Court of Appeals upholds unconstitutionality of Patriot Act’s National Security Letter provision

Let our journalists help you make sense of the noise: Subscribe to the Mother Jones Daily newsletter and get a recap of news that matters.


A federal appeals court ruled Wednesday on two challenges to the National Security Letter provision of the USA Patriot Act filed by the American Civil Liberties Uniion. Two different lower courts found the provision to be unconstitutional, and the ACLU argued that recent amendments to the law have made it even less democratic.

Using the NSL provision of the USA Patriot Act, the FBI can demand a range of personal records–email messages, visited websites, library records–without seeking court approval. In addition, the law puts an automatic gag on anyone whose records are gathered by the FBI.

One of the cases brought to the Second Circuit Court of Appeals is from New York, and concerns an anonymous Internet Service Provider who challenged the NSL provision after the FBI demanded records. The other case was from Connecticut, where librarians challenged the provision for not permitting them to disclose their identities.

In 2004, Judge Victor Marrero struck down the NSL statute, and the Court of Appeals upheld his decision. Wrote Judge Richard Cardamone:

A ban on speech and a shroud of secrecy in perpetuity are antithetical to democratic concepts and do not fit comfortably with the fundamental rights guaranteed American citizens…. Unending secrecy of actions taken by government officials may also serve as a cover for possible official misconduct and/or incompetence.

Judge Cardamone added that national security concerns “should be leavened with common sense so as not forever to trump the rights of the citizenry under the Constitution.”

The court also lifted the gag that was put on the Connecticut librarians.

SIX TRUTHS

Reclaiming power from those who abuse it often starts with telling the truth. And in "This Is How Authoritarians Get Defeated," MoJo's Monika Bauerlein unpacks six truths to remember during the homestretch of an election where democracy, truth, and decency are on the line.

Truth #1: The chaos is the point.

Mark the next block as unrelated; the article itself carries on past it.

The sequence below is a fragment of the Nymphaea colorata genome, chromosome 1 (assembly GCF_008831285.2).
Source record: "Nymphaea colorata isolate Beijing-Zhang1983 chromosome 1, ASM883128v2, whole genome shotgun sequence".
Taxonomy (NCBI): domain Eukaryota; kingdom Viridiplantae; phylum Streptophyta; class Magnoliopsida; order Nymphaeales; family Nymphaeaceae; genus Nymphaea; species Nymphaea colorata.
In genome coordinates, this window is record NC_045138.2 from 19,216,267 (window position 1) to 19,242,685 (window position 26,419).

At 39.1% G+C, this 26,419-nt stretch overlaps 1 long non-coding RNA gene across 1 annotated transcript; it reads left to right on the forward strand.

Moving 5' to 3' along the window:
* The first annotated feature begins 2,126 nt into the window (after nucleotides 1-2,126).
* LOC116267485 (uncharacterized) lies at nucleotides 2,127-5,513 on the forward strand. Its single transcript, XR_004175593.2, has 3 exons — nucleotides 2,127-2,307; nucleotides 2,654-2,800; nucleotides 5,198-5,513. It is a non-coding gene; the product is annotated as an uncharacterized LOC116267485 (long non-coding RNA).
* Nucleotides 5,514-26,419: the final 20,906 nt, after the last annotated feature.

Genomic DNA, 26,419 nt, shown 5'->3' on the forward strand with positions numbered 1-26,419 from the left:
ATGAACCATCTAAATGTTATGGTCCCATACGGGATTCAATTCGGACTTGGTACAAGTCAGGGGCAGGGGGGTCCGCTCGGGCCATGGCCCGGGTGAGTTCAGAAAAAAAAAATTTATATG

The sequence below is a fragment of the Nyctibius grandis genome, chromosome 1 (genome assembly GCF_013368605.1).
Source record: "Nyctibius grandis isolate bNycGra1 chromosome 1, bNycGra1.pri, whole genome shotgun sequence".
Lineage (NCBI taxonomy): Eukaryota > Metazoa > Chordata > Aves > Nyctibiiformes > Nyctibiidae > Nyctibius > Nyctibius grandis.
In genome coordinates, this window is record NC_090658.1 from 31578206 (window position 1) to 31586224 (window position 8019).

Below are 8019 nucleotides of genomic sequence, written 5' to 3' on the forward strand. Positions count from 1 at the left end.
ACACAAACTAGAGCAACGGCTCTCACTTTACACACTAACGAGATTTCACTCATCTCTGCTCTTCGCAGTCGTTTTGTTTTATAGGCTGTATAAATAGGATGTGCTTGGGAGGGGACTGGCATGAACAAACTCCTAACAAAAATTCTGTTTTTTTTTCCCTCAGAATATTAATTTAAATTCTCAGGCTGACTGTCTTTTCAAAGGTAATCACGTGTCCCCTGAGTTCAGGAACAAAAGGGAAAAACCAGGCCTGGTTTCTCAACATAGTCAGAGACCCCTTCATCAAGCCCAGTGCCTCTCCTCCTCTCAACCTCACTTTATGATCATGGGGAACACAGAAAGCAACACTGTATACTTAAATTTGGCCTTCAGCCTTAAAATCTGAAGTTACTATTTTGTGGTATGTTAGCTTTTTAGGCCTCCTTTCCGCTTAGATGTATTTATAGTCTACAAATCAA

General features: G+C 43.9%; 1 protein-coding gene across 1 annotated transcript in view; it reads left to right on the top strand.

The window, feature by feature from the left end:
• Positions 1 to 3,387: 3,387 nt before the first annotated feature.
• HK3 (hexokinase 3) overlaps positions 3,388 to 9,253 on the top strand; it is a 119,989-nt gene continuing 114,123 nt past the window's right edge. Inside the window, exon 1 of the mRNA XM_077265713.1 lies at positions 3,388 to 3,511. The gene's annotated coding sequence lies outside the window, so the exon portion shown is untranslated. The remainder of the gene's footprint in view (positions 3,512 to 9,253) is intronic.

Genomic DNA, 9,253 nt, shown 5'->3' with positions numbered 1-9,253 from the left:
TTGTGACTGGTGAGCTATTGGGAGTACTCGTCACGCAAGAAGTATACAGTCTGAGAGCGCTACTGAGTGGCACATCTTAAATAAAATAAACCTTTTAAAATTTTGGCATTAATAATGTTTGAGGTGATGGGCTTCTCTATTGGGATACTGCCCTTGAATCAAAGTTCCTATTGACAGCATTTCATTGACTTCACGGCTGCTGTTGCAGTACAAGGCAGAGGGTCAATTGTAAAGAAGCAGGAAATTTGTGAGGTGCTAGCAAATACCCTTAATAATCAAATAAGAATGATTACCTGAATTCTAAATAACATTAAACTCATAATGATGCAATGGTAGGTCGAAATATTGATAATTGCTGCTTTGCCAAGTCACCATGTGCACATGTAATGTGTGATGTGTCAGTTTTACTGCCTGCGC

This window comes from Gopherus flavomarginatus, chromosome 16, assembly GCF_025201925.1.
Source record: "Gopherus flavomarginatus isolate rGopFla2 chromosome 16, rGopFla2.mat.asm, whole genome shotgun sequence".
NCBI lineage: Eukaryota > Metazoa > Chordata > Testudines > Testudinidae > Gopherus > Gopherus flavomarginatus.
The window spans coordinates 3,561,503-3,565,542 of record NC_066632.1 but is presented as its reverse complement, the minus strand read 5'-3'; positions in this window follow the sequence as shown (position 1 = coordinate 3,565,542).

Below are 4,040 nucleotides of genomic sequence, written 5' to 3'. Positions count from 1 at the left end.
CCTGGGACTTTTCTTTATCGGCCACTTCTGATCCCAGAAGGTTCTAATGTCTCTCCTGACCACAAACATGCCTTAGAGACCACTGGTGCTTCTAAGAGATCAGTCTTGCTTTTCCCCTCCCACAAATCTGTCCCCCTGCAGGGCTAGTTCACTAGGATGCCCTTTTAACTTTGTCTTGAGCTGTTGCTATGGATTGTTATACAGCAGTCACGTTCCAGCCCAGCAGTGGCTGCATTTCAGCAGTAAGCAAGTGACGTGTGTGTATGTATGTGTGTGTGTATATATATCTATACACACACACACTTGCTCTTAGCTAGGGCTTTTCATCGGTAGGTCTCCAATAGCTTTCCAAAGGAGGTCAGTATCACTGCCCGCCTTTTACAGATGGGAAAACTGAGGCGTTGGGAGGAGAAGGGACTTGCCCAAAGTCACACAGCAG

Truth #2: Team Reality is bigger than it seems.

Truth #3: Facebook owns this.

Truth #4: When we go to work, we're in the fight.

Truth #5: It's about minority rule.

Truth #6: The only thing that can save us is…us.

Please take a moment to see how all these truths add up, because what happens in the weeks and months ahead will reverberate for at least a generation and we better be prepared.

And if you think journalism like Mother Jones'—that calls it like it is, that will never acquiesce to power, that looks where others don't—can help guide us through this historic, high-stakes moment, and you're able to right now, please help us reach our $350,000 goal by October 31 with a donation today. It's all hands on deck for democracy.

payment methods

SIX TRUTHS

Reclaiming power from those who abuse it often starts with telling the truth. And in "This Is How Authoritarians Get Defeated," MoJo's Monika Bauerlein unpacks six truths to remember during the homestretch of an election where democracy, truth, and decency are on the line.

Truth #1: The chaos is the point.

Truth #2: Team Reality is bigger than it seems.

Truth #3: Facebook owns this.

Truth #4: When we go to work, we're in the fight.

Truth #5: It's about minority rule.

Truth #6: The only thing that can save us is…us.

Please take a moment to see how all these truths add up, because what happens in the weeks and months ahead will reverberate for at least a generation and we better be prepared.

And if you think journalism like Mother Jones'—that calls it like it is, that will never acquiesce to power, that looks where others don't—can help guide us through this historic, high-stakes moment, and you're able to right now, please help us reach our $350,000 goal by October 31 with a donation today. It's all hands on deck for democracy.

payment methods

We Recommend

Latest

Sign up for our free newsletter

Subscribe to the Mother Jones Daily to have our top stories delivered directly to your inbox.

Get our award-winning magazine

Save big on a full year of investigations, ideas, and insights.

Subscribe

Support our journalism

Help Mother Jones' reporters dig deep with a tax-deductible donation.

Donate